On a journey through Egypt in 2002, I sailed on the Nile River for five days, a location almost 4,000 miles from where I now found myself.
Ever since that time, I have been intrigued with the Nile and where it starts its mystical journey.
Lake Tana, the source of the Blue Nile was a mystery that taunted explorers for years. There are a few rivers that dump into and source Lake Tana, but the Blue Nile begins its long journey from the south end of the lake.
Our boat motored passed papyrus boats loaded with firewood to be sold at the market. They were stacked so high that I winged at the thought of trying to paddle across the huge lake with the hopes of making a few dollars.
I asked what a boat cost?
? Bir” says the guide, who once paddled a wood boat.
How long do they last?
“Two weeks,” he responds again, “after that they are finished.”
After buying or making a boat and selling the wood I calculate they make about 400 Bir a month, or about $50. Every time we passed a boat, they smiled and waved. I conclude a shared respect and love for the open space of the lake must transcend language barriers.
We made three stops on Lake Tana to visit monasteries that date back to the 14th century. Monks draped in yellow, orange or burnt red garments much like their predecessors 400 years ago show us the ancient buildings and artifacts so precious to their faith.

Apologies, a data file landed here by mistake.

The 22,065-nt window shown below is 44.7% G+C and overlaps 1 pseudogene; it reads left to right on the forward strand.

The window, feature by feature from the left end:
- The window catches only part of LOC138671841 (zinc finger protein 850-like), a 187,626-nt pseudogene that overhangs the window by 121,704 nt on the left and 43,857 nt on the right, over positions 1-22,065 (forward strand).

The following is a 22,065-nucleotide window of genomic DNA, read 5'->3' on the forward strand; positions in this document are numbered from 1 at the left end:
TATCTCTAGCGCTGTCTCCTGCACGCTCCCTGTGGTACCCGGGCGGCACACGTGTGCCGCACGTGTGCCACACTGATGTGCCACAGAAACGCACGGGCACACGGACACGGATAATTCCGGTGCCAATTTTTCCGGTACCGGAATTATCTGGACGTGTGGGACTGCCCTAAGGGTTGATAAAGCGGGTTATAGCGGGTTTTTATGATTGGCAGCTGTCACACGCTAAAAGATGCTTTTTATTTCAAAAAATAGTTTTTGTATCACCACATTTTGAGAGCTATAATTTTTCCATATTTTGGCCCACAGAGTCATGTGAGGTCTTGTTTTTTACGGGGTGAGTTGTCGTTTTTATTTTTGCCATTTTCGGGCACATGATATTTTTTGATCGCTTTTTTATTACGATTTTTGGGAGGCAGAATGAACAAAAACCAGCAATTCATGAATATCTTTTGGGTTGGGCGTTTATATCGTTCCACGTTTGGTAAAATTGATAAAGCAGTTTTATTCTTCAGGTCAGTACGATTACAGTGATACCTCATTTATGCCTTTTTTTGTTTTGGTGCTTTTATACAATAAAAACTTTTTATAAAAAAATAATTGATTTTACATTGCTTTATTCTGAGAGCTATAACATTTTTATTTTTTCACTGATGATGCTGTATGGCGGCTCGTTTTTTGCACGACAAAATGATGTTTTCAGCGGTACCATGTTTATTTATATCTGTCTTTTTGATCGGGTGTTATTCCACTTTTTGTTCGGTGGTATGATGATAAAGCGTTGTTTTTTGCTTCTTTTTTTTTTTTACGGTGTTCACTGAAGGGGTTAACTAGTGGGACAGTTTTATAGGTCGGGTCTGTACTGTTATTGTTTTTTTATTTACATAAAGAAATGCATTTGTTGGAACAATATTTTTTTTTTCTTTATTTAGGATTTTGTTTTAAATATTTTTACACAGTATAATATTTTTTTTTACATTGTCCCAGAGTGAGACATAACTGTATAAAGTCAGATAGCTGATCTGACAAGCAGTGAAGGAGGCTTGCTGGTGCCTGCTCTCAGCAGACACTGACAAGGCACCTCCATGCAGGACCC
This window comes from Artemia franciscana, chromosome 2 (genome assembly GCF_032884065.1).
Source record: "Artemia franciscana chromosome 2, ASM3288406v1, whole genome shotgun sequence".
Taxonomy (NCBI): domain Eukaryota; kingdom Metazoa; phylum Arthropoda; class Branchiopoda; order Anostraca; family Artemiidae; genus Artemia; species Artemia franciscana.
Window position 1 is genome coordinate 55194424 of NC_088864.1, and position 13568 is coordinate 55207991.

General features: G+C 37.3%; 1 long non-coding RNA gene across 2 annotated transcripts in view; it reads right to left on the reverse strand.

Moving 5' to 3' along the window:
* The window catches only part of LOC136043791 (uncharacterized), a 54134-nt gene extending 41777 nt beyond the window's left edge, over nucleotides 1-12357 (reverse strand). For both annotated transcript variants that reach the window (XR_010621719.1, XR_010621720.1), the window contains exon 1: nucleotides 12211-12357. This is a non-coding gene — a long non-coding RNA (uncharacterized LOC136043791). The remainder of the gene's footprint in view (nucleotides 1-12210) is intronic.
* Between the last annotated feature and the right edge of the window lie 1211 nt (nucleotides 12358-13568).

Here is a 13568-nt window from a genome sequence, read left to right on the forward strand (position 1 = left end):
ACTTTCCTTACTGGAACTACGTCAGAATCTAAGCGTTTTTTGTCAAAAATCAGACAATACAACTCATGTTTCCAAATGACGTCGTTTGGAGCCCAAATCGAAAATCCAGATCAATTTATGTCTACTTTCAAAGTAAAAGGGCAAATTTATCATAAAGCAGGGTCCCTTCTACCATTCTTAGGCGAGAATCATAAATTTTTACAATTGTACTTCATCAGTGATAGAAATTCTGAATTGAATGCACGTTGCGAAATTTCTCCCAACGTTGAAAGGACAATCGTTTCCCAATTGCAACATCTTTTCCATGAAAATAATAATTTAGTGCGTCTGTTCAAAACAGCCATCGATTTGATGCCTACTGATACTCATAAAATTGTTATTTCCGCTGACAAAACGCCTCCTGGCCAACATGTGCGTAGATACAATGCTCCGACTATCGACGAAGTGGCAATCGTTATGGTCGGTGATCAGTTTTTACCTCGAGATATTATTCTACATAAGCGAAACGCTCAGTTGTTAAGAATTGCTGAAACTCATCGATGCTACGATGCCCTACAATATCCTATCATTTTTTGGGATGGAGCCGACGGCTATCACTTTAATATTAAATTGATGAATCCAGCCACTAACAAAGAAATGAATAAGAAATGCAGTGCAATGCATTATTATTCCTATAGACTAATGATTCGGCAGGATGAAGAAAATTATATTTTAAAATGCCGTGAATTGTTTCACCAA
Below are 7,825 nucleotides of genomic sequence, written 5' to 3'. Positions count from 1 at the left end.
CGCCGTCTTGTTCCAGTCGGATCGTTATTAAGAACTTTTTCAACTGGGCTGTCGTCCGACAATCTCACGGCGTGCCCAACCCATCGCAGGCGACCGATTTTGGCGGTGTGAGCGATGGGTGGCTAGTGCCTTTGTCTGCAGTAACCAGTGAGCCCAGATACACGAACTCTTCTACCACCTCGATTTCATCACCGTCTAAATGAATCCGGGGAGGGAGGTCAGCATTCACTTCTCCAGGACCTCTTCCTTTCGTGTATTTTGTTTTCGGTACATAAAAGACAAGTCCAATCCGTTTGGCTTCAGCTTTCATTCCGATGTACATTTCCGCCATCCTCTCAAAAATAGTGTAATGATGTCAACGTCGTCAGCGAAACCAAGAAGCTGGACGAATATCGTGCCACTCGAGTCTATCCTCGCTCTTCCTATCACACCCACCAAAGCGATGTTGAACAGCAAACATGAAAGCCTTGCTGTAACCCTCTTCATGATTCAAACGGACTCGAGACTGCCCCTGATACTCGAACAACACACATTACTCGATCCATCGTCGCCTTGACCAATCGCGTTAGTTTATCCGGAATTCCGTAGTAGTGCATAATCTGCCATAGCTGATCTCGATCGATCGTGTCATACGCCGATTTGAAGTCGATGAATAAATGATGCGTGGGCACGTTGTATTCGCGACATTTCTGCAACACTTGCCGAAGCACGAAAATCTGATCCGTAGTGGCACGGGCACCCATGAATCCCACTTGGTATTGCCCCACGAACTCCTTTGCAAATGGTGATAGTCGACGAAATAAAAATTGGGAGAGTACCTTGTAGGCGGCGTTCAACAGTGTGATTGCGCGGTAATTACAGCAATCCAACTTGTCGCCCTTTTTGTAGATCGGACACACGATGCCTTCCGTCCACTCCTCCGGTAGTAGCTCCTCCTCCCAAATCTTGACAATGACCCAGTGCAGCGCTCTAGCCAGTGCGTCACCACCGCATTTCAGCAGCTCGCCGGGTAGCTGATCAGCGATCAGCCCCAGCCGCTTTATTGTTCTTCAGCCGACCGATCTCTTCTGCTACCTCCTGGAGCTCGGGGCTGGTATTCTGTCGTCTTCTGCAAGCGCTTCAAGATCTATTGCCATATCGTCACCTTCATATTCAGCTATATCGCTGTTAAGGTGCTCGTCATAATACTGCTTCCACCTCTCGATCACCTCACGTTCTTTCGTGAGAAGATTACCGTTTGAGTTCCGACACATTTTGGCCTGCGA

The last stop on our morning tour: the location where the Blue Nile begins its long journey through Africa and eventually ends up spilling into the salt waters of the Mediterranean Sea.
It is a very unassuming spot, as I glance over to a boy paddling in the water with a papyrus kayak. But, when I take a closer look over to the bank, and study it for just a moment, I notice the ripple of current waters spilling over rocks adjacent to the shore. My heart jumps quietly. Wow, I say to myself, there it is, the subtle start of a majestic journey rich in history.
I reach down to touch the greenish gray water to feel the wetness, as if confirming to myself that it is real and not a dream. If only waters could tell stories.
Not far from Lake Tana, the water crashes down 90 feet over the Blue Nile Falls. Once so spectacular that it adorns the back of the Ethiopian 1 Bir note, the waterfall has been reduced to a trickle of its once former self. Ninety-five percent of the water is now diverted to a hydroelectric plant. It was with a mixture of awe and sadness that I sat watching the falls from the viewpoint. You can clearly see what once was, and are left hungry for a moment of the legend of Tis Abay or smoke of the Nile.
My fascination with Lake Tana led me to book a two day ferry that carried cows, goats, barrels, bags of corn and people to various spots along its lake shore.
At one of those stops, I met a teacher called Medhanie. I asked Medhanie what he wanted to share with the American people, he replied: “We don't only need fish from America, we need to be taught how to fish. This would help us be great like America.”